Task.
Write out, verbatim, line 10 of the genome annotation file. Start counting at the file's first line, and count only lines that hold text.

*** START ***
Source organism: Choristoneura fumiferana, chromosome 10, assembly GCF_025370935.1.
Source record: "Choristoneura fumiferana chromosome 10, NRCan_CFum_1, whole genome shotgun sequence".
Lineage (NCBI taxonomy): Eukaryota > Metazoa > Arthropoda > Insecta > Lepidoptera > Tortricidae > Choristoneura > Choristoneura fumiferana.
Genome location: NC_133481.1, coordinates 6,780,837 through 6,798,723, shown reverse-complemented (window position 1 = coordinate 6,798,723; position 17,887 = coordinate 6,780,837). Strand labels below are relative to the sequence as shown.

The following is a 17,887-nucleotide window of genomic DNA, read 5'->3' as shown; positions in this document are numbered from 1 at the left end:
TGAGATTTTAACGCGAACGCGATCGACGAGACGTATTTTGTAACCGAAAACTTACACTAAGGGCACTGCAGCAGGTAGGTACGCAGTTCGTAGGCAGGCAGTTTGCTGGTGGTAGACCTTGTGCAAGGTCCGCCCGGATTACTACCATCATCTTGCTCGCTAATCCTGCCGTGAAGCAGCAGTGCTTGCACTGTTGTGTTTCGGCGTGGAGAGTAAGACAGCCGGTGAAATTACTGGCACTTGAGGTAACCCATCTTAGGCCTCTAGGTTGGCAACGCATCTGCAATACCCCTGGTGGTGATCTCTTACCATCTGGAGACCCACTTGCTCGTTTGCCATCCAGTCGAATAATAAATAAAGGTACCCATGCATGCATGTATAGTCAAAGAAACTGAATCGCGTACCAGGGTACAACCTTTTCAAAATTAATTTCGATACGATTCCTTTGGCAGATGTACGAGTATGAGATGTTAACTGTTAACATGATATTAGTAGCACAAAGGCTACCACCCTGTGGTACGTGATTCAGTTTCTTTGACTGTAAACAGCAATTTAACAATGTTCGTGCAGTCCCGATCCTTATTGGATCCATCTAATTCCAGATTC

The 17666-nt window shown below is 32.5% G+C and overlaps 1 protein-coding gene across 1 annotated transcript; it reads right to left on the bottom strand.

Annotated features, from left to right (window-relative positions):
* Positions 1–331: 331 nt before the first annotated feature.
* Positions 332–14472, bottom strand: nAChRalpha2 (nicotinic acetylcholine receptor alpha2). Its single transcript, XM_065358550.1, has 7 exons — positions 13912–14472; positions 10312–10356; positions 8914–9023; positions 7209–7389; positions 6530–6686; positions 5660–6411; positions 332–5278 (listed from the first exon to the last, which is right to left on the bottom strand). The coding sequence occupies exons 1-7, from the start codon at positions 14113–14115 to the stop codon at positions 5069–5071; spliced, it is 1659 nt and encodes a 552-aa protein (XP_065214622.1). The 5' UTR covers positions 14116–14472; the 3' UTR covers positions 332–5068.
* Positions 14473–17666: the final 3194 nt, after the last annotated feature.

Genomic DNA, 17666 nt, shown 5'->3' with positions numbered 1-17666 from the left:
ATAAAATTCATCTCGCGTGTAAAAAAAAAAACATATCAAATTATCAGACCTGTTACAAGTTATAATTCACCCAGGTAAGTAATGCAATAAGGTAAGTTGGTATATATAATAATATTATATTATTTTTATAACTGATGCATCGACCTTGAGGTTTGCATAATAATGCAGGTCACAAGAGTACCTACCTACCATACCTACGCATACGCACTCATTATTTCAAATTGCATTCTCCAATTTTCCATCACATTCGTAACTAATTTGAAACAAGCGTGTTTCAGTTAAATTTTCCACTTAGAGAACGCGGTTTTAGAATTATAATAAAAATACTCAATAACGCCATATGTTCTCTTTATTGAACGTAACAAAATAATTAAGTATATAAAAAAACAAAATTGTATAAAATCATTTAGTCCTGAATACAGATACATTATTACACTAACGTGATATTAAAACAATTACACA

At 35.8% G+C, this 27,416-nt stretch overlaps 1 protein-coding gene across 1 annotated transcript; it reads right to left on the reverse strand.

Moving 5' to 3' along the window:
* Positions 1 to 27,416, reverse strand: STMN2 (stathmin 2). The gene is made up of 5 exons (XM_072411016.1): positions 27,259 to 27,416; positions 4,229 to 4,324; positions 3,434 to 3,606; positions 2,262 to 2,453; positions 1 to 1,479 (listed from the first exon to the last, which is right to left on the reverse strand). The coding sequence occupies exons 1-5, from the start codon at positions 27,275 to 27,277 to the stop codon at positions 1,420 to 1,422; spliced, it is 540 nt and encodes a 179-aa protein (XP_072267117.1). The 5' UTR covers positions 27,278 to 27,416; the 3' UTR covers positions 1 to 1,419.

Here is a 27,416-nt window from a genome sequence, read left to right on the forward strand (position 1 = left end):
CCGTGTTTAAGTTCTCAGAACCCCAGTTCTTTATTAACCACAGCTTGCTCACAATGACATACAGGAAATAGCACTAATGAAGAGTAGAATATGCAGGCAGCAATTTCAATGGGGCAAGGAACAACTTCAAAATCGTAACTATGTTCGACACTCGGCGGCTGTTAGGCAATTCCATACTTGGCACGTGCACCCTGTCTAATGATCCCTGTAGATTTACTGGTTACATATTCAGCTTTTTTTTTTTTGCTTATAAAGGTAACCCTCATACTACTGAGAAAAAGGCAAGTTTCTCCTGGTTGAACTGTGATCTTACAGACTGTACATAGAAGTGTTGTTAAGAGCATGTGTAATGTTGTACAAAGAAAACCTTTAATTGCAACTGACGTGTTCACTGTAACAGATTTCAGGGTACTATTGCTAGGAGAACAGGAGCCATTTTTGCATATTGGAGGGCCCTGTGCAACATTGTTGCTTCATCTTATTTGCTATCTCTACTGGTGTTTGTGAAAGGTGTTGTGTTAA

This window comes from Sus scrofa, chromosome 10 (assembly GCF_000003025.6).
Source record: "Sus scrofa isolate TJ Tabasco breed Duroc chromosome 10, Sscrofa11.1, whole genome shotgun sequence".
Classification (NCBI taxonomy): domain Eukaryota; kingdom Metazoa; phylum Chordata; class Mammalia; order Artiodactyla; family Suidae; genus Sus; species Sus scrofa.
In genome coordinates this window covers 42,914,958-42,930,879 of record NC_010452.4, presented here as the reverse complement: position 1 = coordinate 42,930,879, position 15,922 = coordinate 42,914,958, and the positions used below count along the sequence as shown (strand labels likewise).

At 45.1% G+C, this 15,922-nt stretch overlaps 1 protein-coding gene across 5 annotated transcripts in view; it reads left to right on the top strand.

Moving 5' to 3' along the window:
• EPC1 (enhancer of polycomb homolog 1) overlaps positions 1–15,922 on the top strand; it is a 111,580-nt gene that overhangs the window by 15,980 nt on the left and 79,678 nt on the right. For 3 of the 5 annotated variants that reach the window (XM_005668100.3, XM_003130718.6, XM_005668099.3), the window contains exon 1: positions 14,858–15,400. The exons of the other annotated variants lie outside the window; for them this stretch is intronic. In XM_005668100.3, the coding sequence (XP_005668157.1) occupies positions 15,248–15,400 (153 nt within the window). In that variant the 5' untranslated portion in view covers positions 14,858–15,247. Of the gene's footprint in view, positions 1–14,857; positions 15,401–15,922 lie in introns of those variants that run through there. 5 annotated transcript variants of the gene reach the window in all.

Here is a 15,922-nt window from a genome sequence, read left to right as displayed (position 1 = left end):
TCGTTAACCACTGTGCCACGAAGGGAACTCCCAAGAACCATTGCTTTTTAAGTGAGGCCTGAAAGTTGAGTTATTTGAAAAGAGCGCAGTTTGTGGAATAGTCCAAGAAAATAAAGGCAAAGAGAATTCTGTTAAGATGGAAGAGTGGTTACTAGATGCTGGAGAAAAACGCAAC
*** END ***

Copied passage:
* Positions 332–14472, bottom strand: nAChRalpha2 (nicotinic acetylcholine receptor alpha2). Its single transcript, XM_065358550.1, has 7 exons — positions 13912–14472; positions 10312–10356; positions 8914–9023; positions 7209–7389; positions 6530–6686; positions 5660–6411; positions 332–5278 (listed from the first exon to the last, which is right to left on the bottom strand). The coding sequence occupies exons 1-7, from the start codon at positions 14113–14115 to the stop codon at positions 5069–5071; spliced, it is 1659 nt and encodes a 552-aa protein (XP_065214622.1). The 5' UTR covers positions 14116–14472; the 3' UTR covers positions 332–5068.